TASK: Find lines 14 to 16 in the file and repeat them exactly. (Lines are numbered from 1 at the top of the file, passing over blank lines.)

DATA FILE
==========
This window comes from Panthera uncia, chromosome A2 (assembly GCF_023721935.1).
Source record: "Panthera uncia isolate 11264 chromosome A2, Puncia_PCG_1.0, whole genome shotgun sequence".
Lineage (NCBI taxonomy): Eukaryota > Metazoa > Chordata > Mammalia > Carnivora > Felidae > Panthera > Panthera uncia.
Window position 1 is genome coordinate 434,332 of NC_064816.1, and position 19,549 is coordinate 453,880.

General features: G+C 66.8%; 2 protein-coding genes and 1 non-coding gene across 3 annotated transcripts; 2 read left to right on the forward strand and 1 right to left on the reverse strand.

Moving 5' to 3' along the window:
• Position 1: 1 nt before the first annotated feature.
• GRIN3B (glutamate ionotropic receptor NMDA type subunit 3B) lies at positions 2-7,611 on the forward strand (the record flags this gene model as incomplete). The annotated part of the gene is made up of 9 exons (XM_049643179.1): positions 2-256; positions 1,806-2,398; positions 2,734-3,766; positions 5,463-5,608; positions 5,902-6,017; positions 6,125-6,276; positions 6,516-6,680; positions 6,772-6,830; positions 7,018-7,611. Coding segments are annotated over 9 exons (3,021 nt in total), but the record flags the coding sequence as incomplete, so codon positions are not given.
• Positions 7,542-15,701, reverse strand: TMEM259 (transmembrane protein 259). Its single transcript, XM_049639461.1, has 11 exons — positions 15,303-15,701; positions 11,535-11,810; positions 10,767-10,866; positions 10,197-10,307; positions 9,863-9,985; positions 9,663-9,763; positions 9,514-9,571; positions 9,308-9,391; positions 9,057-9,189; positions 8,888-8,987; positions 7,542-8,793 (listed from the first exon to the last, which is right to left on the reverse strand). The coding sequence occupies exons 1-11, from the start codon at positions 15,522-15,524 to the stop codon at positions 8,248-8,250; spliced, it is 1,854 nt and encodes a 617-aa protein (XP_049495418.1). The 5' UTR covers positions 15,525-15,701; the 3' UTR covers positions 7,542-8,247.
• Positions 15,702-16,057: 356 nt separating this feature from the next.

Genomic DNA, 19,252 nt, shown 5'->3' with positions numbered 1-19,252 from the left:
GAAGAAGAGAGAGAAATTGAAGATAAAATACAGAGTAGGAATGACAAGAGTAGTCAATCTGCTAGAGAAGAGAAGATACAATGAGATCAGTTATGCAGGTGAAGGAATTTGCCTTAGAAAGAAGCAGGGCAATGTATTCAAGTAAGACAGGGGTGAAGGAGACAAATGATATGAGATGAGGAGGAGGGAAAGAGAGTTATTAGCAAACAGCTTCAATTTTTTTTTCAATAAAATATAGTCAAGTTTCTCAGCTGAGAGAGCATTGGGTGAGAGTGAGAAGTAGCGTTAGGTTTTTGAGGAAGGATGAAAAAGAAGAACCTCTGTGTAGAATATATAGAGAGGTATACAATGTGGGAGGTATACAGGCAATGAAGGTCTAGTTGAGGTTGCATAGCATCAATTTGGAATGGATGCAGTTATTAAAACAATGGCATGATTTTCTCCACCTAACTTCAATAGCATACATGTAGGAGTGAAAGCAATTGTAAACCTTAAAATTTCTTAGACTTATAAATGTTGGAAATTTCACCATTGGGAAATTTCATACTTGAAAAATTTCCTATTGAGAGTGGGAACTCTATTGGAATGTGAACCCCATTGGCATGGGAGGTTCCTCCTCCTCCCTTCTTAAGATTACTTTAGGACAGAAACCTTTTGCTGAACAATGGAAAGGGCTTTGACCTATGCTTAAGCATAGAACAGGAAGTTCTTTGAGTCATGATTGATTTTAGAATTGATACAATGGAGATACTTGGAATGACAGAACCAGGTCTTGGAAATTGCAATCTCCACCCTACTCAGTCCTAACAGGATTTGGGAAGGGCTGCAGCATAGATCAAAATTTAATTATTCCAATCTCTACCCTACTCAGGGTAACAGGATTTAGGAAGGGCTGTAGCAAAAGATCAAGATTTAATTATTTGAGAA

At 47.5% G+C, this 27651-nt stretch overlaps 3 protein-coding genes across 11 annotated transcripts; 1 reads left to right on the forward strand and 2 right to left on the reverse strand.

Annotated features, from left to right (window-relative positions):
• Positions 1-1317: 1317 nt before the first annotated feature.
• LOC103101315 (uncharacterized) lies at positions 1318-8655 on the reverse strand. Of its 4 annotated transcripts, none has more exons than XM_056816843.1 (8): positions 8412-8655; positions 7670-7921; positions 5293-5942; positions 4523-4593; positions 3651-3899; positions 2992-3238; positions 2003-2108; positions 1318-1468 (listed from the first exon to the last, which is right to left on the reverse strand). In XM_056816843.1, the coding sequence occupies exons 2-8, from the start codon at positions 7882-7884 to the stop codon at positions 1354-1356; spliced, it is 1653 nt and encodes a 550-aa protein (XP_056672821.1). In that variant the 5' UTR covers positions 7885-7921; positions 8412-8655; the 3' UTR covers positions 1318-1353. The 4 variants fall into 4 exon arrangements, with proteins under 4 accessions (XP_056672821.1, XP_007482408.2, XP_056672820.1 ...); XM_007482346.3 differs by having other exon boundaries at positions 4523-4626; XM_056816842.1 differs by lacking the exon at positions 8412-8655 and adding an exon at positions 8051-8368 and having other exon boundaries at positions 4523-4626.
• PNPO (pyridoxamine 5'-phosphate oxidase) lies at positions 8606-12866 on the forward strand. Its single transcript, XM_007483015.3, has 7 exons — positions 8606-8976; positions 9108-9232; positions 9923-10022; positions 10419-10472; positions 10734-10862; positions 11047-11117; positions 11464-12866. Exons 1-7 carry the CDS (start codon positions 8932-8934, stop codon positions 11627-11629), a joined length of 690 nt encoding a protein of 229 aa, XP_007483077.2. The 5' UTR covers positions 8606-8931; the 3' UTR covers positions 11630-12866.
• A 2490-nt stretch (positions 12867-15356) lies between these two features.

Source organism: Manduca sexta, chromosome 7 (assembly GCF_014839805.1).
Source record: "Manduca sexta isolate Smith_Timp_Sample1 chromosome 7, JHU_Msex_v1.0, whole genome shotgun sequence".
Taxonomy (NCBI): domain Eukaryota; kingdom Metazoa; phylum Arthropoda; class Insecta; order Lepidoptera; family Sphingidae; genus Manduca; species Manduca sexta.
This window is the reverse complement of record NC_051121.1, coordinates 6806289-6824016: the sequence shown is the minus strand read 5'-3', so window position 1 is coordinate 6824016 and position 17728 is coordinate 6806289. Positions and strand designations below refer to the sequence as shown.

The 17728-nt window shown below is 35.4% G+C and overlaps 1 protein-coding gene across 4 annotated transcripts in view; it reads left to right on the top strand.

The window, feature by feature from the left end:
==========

Annotated features, from left to right (window-relative positions):
• Positions 1-1317: 1317 nt before the first annotated feature.
• LOC103101315 (uncharacterized) lies at positions 1318-8655 on the reverse strand. Of its 4 annotated transcripts, none has more exons than XM_056816843.1 (8): positions 8412-8655; positions 7670-7921; positions 5293-5942; positions 4523-4593; positions 3651-3899; positions 2992-3238; positions 2003-2108; positions 1318-1468 (listed from the first exon to the last, which is right to left on the reverse strand). In XM_056816843.1, the coding sequence occupies exons 2-8, from the start codon at positions 7882-7884 to the stop codon at positions 1354-1356; spliced, it is 1653 nt and encodes a 550-aa protein (XP_056672821.1). In that variant the 5' UTR covers positions 7885-7921; positions 8412-8655; the 3' UTR covers positions 1318-1353. The 4 variants fall into 4 exon arrangements, with proteins under 4 accessions (XP_056672821.1, XP_007482408.2, XP_056672820.1 ...); XM_007482346.3 differs by having other exon boundaries at positions 4523-4626; XM_056816842.1 differs by lacking the exon at positions 8412-8655 and adding an exon at positions 8051-8368 and having other exon boundaries at positions 4523-4626.